That's what's so frustrating Mombie! My sister should not take ssri's under any circumstances. Over the past 3 years they have caused some very destructive manic episodes. It's like they're the only solution doctors have for depression. I need to make her see just how dangerous they are, it's like she's in denial. I'm also starting to suspect that she actually likes being high?

Mombie2016 Sat 01-Oct-16 10:22:49

She probably does. I used to. Now with the right combo of meds I'm rather terrified of being manic. Once I'd had some normality with my meds, I realised just how Hellish my life was before. My mind is calm and quiet now. I've also had crippling depression and suicidal ideation so that's also a worry but my meds work really well, and have for 4 years, even post natal as I had my DD this February. A close friend of mine also has it but doesn't engage with her treatment at all and her and her life are an absolute mess, it's so difficult to see, she seems to think I'm "lucky" to be stable, no, I take my meds and engage with the psychs, and it does take sheer force of will too. So hard to make someone see how much better their life will be with treatment.

Purplebluebird Sat 01-Oct-16 10:32:54

She probably does like being high - I love it. I am on lamotrigin, which is an epilepsy medication used as a mood stabilizer. It's very common, and I'm surprised they are using lithium. They keep me from getting too high (still get high very occasionally and spend too much money / plan too many projects etc), but not to the extreme. I also take mirtazapine, which is a new ish antidepressant. But they don't send me manic, and never have done, so I understand it's not possible for her. Going to see her psych with her sounds like a good idea, and yes - she really does need to sort out her medication abuse and use. I don't think there is a lot more you can do than go with her and voice your concerns. But it's almost impossible to help someone who won't help themselves sad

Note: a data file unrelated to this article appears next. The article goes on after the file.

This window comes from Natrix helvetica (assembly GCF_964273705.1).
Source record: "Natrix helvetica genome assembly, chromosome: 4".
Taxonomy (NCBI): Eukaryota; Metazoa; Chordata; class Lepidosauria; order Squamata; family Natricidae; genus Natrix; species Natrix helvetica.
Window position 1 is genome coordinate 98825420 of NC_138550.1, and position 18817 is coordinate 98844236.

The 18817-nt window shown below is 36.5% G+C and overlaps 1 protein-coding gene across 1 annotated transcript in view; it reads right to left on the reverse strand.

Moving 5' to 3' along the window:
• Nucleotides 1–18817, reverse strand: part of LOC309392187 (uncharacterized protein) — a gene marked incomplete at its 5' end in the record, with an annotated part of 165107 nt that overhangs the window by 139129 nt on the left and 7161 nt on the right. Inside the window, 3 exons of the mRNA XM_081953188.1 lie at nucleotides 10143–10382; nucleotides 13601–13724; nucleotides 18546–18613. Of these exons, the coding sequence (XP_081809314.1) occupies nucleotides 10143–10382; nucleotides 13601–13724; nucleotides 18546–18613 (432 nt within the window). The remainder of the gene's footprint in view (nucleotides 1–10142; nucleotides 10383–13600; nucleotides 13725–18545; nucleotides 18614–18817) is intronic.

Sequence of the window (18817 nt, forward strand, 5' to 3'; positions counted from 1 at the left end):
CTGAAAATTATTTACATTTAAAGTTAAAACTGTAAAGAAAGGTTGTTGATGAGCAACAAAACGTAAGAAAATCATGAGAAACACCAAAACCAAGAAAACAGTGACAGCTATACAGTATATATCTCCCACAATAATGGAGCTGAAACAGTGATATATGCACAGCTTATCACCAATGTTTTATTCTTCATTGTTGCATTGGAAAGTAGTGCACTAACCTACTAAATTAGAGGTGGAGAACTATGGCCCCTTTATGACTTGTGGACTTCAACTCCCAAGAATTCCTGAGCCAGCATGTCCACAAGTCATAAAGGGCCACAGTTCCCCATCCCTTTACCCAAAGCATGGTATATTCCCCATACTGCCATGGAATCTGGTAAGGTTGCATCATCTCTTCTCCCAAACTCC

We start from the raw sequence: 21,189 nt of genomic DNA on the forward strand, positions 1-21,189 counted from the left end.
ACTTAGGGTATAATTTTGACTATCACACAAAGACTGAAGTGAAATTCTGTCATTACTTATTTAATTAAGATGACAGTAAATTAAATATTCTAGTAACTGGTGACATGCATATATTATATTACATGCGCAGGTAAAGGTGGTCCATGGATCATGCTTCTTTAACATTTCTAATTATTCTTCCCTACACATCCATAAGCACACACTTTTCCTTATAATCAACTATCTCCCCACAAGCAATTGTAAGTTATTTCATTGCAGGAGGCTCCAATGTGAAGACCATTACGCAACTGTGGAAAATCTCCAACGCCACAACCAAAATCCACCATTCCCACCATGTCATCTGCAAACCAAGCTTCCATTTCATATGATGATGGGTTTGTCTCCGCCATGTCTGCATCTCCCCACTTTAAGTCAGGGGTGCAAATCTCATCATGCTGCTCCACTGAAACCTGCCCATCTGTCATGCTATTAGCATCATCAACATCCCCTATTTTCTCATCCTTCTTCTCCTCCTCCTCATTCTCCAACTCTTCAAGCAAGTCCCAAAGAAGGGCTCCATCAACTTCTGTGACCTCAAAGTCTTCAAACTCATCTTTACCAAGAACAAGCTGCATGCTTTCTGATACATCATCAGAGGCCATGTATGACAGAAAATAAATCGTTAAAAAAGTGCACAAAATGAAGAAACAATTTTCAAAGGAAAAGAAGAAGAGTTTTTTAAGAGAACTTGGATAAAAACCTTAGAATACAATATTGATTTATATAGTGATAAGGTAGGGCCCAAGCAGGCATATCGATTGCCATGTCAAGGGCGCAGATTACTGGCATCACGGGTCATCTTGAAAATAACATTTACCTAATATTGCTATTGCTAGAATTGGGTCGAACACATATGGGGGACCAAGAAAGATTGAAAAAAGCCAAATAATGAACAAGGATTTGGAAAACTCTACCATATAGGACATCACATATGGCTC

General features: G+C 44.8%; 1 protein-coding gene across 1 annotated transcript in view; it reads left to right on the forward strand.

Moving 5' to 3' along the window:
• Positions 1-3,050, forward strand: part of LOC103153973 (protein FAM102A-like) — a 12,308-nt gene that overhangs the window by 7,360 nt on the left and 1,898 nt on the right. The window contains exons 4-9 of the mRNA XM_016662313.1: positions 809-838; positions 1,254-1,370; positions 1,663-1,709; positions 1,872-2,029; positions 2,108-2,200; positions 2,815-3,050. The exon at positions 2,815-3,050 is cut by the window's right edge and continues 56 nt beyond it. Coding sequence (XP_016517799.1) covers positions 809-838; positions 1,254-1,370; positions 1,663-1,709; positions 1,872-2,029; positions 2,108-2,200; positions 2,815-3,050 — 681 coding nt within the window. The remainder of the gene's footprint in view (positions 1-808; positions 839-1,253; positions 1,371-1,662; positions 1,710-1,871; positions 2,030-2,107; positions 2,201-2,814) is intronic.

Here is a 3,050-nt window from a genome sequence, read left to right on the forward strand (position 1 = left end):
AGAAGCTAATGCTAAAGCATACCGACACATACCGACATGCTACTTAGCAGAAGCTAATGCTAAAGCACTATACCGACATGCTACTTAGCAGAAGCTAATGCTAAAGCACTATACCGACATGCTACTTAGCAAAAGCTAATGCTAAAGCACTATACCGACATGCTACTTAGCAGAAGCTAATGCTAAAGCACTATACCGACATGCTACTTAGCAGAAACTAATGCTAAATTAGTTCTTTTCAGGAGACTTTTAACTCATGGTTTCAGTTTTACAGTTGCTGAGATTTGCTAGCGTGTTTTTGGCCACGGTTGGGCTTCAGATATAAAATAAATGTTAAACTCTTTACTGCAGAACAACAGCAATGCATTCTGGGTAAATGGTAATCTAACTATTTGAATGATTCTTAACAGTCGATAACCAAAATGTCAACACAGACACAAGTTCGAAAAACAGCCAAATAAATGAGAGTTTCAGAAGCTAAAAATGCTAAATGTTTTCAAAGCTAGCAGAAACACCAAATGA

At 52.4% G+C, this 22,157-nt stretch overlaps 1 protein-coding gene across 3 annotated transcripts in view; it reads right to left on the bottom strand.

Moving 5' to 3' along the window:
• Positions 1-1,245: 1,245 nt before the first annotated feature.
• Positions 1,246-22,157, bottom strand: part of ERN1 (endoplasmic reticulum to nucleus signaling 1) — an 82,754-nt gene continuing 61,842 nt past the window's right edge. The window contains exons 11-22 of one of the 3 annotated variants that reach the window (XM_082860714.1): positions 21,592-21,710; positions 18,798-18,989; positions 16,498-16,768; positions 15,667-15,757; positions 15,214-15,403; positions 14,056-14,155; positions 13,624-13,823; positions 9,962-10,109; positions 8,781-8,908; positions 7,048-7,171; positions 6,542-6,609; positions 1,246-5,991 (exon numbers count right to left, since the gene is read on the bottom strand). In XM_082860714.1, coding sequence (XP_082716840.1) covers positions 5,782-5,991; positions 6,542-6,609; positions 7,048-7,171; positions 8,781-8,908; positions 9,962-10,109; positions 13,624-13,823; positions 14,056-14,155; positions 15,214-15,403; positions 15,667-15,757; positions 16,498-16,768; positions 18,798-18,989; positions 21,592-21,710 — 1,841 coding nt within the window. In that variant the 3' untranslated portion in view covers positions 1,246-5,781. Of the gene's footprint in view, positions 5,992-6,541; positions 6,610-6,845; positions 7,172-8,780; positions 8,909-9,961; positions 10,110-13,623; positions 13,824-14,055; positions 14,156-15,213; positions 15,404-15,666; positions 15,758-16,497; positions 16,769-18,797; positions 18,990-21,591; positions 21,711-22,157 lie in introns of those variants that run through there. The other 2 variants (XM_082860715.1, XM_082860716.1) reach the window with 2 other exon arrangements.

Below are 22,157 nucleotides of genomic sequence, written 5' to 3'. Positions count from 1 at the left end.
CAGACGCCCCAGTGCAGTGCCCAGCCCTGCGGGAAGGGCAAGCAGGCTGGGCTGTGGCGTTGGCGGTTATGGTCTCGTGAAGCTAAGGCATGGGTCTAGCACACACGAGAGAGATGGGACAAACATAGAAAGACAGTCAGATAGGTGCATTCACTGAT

Purplebluebird Sat 01-Oct-16 10:33:44

Oh yes, mirtazapine is not SSRI, it's a different type... So could be that she would tolerate that to help her with the lows.

whatishistory Sat 01-Oct-16 10:41:06

I am bipolar and absolutely need an antidepressant to stop me getting horrendously low. Sertraline, citaloppram and trazadone sent my moods all over the place, but agomelatine has been a lifesaver. It's a completely different form of antidepressant that works via melatonin and has never sent my mood up. I also take 1000mg of quetiapine, 225mg of lamotrigine and 250mg of carbamazepine. It's a case of trial and error.

I hear what you're saying about the destructiveness of the highs, but nobody should be told to live with the crushing lows--your sister deserves to be treated by a qualified psychiatrist only, who is prepared to work with your sister to find a suitable combination of medication.

From what I've seen, Some psychiatrists are content if the person isn't manic, and undertreat the depression so they're left with cropping lows.

A good cpn is worth their weight in gold.